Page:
Taylor Wessing met with senior representatives of the Hong Kong Competition Commission and German Chambers of Commerce for exchange of experience with new Hong Kong competition law.
Almost one year after the Hong Kong competition law came into force in December 2015, many companies doing business with Hong Kong are still not aware of or have little experience with the new competition rules even though they might affect their business. This also applies to German companies active in Hong Kong, even if they do not engage in sales of products or services, but only in (joint) purchasing activities in Hong Kong.
New competition law regime
The Hong Kong Competition Ordinance came into effect on 14 December 2015. For the first time, companies doing business with Hong Kong are subject to a competition law regime applying to all industries / sectors (previously, there had only been a competition regime for the telecommunications sector). Now, the competition rules in Hong Kong apply to all types of goods and services and to all levels of trade.
The Ordinance prohibits three types of anti-competitive conduct: anti-competitive agreements, abuse of market power and anti-competitive mergers and acquisitions (the latter still limited to the telecommunications sector).
As regards the prohibition of anti-competitive agreements, especially those companies having ongoing business relations with Hong Kong should be aware that certain business practices which were legitimate prior to the introduction of the new Ordinance might now violate Hong Kong competition law. Such practices may inter alia comprise certain types of exclusive distribution and customer allocation, vertical price restrictions or joint purchasing. The same applies to the prohibition of abuse of market power. Conduct which may be considered as an abuse of market power under the new Competition Ordinance includes inter alia predatory pricing, tying and bundling or exclusive dealing.
Even though there are obvious similarities with European competition law, which has very much influenced the new Hong Kong Competition Ordinance, there are also several differences (e.g. as regards possible efficiency justifications for certain vertical price restrictions).
The Competition Commission, established in 2013, had a period of about two years to prepare the enforcement of the Competition Ordinance before it came into effect in December 2015. During this period, the Competition Commission conducted a number of publicity campaigns (even including TV advertisement) and has been actively engaged in educational materials (including several guidelines) and seminars to create a new public awareness for competition law compliance in Hong Kong. In addition, the Competition Commission has conducted a number of proactive initiatives in sectors it considers particularly at risk of anti-competitive conduct (such as trade associations) and targeted conduct it thinks likely to be prevalent in Hong Kong (such as bid-rigging). The Competition Commission also has received numerous complaints and leniency applications and has started several investigations in this regard.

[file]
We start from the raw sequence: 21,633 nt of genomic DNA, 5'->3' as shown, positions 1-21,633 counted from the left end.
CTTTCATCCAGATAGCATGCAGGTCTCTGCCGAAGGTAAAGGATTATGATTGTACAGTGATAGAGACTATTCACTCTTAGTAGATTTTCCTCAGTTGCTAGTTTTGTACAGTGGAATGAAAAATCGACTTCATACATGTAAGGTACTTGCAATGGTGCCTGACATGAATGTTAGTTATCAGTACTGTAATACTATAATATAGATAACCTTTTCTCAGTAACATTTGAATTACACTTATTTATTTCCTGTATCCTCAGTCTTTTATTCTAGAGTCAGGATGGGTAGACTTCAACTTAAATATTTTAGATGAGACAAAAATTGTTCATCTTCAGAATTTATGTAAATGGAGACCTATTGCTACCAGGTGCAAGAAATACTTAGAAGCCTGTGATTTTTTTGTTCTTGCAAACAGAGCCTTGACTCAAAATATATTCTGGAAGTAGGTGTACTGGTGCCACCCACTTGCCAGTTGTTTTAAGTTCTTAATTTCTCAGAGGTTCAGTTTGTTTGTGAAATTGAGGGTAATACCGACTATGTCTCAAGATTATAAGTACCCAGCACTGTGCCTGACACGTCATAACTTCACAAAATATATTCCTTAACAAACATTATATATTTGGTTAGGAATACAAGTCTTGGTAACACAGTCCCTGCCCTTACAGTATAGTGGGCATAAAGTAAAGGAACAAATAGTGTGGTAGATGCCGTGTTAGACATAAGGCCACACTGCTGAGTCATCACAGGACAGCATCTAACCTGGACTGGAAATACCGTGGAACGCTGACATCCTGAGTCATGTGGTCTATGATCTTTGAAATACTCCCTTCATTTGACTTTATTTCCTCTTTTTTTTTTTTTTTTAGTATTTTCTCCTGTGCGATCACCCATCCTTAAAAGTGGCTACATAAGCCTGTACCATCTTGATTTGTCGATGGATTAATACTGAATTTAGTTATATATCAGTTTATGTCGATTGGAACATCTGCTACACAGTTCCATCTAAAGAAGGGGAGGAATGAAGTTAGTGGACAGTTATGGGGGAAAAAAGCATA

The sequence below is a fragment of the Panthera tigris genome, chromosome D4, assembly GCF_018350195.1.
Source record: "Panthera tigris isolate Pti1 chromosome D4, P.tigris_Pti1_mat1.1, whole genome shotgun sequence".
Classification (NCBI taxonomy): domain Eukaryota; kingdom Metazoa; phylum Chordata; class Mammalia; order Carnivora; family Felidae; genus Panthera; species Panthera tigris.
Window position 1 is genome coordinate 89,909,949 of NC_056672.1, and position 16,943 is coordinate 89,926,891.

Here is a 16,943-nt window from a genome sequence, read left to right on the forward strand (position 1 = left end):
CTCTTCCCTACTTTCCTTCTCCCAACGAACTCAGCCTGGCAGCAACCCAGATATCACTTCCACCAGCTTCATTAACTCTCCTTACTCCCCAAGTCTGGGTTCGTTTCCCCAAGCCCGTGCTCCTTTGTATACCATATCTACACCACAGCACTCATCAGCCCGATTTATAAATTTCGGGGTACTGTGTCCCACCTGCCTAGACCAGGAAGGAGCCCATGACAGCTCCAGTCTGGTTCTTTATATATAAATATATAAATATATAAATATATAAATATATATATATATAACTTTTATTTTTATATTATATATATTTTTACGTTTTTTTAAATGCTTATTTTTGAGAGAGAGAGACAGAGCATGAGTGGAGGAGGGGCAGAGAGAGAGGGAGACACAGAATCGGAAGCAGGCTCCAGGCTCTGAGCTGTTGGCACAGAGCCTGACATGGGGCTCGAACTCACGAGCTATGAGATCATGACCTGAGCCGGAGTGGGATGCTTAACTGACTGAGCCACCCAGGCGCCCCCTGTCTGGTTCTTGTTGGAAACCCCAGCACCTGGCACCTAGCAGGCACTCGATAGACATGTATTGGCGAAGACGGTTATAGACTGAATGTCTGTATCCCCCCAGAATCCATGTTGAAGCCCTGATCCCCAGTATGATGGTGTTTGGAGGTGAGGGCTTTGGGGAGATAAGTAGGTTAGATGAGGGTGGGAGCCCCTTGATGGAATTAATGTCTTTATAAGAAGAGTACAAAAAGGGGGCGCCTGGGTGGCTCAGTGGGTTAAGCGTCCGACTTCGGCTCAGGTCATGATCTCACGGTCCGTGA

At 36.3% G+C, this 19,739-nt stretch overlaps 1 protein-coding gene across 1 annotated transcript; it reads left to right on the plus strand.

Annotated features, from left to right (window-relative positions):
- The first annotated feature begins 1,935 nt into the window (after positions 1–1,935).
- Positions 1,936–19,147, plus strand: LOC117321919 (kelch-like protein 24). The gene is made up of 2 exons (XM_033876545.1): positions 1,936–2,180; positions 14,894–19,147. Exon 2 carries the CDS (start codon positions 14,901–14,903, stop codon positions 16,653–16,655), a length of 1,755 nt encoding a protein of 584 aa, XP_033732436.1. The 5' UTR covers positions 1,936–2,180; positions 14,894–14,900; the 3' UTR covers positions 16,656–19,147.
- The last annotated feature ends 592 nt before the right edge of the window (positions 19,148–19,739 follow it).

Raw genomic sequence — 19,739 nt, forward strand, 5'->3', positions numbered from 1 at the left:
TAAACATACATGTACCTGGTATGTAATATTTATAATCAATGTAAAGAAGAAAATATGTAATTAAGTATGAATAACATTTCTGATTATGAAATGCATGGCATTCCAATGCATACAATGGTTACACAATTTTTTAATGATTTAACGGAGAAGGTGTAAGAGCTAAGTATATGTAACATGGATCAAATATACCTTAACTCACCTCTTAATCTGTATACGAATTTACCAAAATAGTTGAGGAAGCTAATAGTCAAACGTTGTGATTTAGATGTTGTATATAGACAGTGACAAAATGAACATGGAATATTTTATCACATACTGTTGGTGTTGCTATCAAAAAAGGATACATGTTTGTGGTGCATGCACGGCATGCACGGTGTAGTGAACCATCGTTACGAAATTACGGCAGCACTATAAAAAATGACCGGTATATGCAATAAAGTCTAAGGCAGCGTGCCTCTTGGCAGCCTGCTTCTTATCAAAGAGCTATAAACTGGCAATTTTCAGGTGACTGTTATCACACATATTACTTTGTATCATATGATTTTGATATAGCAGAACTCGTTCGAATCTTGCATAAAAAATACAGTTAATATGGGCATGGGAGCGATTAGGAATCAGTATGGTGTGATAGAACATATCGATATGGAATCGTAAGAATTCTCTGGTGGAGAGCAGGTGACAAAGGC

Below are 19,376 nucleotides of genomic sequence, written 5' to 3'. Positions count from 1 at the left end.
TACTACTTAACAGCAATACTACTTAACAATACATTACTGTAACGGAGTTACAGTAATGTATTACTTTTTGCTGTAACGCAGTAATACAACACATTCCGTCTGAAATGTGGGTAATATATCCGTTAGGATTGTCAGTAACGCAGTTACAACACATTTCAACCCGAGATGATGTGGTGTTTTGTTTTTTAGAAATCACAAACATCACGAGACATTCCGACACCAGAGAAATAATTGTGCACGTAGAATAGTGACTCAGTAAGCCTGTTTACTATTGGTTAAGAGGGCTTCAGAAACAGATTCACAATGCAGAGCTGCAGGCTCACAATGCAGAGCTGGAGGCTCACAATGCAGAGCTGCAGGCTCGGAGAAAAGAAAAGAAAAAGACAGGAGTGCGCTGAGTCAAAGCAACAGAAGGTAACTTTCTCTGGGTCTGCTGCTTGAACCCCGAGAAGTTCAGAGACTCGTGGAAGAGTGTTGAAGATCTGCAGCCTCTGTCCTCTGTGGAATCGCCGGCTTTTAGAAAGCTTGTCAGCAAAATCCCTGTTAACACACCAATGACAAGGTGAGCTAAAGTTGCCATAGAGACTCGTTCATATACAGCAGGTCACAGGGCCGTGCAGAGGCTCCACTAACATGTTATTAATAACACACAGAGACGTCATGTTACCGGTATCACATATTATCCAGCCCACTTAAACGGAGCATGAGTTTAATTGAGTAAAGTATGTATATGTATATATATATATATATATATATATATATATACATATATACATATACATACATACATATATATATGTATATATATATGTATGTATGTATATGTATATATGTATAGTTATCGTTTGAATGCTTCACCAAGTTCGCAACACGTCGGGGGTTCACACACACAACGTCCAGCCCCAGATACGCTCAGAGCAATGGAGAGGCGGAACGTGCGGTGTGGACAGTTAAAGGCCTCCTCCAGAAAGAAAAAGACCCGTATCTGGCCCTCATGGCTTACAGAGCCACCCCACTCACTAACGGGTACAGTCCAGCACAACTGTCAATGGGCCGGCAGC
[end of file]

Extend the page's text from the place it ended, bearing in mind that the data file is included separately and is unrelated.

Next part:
Exchange of experience with Hong Kong Competition Commission and German Chambers of Commerce
As with many new things, the introduction of the new Competition Ordinance comes along with several uncertainties and open questions concerning all stakeholders, in particular companies doing business in Hong Kong. In order to provide its clients with comprehensive advice, Taylor Wessing is actively engaged in debates on competition policy issues. In this context, Manuel Nagel (partner in our Düsseldorf office), Dr. Jakob Riemenschneider (partner in our Hong Kong office) and Gerard Pang (Senior Associate of our associated law firm HM Chan & Co) recently met with Philip Monaghan (Executive Director at the Hong Kong Competition Commission), Jing-jing Zhao (Of Counsel at the Hong Kong Competition Commission) and Wolfgang Ehmann (Executive Director at the German Chambers of Commerce in Hong Kong) for an exchange of experience with the new Hong Kong competition law. With a new competition law regime evolving in Hong Kong and precedents or case-law yet to come, the meeting provided valuable insights. Taylor Wessing deems close contact with the competition authority as important and a benefit for our clients.